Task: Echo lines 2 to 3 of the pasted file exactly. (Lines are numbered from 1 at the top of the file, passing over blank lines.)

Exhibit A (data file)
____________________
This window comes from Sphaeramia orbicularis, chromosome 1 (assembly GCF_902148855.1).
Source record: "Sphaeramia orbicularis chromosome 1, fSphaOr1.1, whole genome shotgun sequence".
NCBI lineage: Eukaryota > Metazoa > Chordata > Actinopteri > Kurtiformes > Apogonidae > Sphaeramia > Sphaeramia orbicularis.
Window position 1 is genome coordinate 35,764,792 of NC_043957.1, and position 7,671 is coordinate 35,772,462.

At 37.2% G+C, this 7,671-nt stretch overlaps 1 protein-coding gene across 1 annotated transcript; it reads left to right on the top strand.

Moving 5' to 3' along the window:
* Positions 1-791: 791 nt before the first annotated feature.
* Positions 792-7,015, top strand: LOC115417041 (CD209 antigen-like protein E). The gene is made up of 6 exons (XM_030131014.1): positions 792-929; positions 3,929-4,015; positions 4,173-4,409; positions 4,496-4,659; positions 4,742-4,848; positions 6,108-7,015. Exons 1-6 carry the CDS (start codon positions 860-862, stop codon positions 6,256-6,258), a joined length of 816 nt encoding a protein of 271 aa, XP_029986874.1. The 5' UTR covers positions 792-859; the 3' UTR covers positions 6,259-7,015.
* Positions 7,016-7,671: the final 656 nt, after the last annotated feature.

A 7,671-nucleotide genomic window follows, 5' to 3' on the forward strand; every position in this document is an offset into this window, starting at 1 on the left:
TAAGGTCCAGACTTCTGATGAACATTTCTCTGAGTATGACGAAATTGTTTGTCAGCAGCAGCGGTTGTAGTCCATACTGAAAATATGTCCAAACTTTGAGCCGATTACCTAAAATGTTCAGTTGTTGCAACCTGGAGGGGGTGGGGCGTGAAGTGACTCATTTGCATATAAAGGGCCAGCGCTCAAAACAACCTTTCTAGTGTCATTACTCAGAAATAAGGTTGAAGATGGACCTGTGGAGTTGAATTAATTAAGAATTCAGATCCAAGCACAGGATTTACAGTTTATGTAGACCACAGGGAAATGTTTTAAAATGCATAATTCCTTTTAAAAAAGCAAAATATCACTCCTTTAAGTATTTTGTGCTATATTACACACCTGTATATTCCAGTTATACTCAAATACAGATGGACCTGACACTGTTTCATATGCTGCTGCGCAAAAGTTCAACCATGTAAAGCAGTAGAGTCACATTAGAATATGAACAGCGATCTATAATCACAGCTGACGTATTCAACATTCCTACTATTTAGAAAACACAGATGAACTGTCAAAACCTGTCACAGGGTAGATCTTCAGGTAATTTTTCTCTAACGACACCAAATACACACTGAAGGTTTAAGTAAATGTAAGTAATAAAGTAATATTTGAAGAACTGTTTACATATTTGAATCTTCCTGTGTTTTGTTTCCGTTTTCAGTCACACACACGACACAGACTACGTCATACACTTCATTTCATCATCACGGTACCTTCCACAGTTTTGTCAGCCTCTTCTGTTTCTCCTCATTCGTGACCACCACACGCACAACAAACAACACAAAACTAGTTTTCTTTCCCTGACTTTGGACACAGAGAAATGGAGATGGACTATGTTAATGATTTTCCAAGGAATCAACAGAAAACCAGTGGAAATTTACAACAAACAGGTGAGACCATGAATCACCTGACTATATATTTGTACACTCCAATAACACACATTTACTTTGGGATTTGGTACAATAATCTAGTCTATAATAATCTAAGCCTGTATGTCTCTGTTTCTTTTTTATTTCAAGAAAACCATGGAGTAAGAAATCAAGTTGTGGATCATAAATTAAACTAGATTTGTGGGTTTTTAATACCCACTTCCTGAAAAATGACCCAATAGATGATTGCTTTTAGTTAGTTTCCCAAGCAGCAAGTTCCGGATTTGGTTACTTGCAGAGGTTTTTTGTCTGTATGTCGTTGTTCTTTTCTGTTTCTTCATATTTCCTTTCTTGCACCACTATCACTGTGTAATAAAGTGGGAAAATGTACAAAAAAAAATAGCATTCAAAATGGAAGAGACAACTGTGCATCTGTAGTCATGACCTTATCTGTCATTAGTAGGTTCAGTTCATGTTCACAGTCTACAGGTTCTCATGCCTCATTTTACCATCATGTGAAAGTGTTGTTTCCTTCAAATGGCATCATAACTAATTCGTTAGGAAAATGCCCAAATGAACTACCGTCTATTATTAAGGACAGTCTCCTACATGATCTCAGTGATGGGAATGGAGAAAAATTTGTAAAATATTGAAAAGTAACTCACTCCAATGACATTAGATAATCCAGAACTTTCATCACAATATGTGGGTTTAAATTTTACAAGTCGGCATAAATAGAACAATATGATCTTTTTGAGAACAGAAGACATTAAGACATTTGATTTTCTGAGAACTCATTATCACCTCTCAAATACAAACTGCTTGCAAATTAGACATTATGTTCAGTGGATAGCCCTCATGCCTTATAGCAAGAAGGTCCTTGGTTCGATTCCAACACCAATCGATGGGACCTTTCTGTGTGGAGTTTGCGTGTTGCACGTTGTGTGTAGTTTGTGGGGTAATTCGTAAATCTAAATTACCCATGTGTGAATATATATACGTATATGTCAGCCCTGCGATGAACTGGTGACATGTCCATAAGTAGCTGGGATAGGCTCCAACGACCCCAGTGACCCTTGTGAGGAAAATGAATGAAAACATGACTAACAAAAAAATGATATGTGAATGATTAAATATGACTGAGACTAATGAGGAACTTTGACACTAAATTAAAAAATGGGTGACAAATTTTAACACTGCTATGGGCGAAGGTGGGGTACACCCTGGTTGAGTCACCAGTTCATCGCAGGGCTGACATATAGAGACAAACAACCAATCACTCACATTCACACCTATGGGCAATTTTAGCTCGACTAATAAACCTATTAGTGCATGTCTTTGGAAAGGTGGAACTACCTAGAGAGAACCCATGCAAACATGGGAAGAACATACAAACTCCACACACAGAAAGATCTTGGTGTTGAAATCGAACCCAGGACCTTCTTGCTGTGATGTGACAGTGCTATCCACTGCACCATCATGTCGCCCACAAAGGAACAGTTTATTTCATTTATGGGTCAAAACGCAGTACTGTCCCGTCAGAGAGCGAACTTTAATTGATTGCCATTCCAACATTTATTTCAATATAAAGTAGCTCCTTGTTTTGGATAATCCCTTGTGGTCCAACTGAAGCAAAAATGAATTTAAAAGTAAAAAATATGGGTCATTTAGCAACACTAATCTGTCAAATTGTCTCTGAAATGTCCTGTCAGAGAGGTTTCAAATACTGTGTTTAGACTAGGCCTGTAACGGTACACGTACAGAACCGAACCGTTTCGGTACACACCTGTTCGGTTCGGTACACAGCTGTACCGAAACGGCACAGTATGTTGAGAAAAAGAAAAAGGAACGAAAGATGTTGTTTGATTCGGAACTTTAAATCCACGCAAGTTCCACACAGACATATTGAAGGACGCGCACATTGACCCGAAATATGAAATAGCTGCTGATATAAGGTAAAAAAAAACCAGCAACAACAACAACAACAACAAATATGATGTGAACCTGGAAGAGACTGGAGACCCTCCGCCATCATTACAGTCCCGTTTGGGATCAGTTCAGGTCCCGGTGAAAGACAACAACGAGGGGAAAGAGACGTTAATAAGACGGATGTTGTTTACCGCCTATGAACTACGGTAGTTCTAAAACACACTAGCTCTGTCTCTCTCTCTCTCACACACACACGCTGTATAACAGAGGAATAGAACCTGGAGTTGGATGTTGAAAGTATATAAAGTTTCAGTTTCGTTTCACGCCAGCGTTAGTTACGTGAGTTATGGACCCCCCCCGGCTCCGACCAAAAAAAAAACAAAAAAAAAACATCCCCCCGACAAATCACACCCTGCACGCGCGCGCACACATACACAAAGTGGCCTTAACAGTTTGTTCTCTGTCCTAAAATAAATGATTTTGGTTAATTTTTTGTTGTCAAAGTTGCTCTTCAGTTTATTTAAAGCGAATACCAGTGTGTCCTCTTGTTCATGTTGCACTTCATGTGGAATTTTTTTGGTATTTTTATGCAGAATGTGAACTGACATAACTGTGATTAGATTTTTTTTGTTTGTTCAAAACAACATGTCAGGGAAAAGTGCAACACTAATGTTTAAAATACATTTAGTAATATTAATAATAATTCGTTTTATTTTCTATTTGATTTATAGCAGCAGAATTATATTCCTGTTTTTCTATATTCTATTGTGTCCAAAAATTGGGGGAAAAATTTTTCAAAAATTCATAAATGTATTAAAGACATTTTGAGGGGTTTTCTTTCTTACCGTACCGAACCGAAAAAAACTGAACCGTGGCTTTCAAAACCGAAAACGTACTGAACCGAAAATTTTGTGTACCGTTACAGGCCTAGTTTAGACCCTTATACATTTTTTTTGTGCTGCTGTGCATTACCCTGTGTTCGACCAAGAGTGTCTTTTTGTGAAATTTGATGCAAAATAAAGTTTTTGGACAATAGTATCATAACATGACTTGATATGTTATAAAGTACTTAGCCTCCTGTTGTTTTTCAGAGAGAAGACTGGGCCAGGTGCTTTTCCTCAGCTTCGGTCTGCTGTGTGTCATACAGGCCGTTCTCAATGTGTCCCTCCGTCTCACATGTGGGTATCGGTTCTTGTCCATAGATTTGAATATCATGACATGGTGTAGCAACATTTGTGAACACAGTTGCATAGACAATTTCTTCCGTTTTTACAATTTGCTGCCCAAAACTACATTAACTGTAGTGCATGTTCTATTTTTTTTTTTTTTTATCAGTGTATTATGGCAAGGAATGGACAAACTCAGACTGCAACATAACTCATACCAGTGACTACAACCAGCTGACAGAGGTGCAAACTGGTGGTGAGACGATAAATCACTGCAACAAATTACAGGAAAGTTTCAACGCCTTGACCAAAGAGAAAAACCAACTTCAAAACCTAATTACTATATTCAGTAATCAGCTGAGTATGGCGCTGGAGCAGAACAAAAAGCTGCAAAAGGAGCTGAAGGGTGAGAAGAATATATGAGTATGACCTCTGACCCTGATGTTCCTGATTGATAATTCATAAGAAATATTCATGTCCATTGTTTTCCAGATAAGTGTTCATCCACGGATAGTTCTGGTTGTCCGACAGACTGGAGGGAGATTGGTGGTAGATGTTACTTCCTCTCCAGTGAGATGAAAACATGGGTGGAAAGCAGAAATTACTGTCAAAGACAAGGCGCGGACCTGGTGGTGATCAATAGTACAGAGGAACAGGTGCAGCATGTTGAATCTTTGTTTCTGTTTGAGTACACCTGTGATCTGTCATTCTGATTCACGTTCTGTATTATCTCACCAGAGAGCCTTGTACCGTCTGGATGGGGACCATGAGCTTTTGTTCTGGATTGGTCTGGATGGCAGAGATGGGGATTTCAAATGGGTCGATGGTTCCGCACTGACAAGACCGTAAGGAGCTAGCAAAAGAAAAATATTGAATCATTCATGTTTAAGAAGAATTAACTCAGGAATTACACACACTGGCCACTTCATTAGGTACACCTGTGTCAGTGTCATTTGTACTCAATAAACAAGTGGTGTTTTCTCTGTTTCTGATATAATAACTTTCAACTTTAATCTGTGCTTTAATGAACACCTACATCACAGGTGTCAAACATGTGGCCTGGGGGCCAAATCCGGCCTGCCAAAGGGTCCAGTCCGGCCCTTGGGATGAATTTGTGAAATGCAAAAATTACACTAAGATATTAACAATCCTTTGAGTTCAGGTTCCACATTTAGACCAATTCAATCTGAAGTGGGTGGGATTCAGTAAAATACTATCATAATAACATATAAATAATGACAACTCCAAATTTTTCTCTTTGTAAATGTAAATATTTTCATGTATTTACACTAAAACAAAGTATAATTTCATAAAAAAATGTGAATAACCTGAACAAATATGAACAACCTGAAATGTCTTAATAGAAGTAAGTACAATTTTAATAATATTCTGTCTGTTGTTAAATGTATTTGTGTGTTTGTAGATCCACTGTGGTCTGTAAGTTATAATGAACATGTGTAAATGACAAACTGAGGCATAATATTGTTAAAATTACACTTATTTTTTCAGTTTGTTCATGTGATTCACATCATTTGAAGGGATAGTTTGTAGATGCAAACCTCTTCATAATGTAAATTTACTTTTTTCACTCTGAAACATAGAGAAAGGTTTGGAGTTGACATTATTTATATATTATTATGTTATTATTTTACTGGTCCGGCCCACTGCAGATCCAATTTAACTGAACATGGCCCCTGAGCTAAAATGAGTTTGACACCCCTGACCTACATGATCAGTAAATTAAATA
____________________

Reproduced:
Source record: "Sphaeramia orbicularis chromosome 1, fSphaOr1.1, whole genome shotgun sequence".
NCBI lineage: Eukaryota > Metazoa > Chordata > Actinopteri > Kurtiformes > Apogonidae > Sphaeramia > Sphaeramia orbicularis.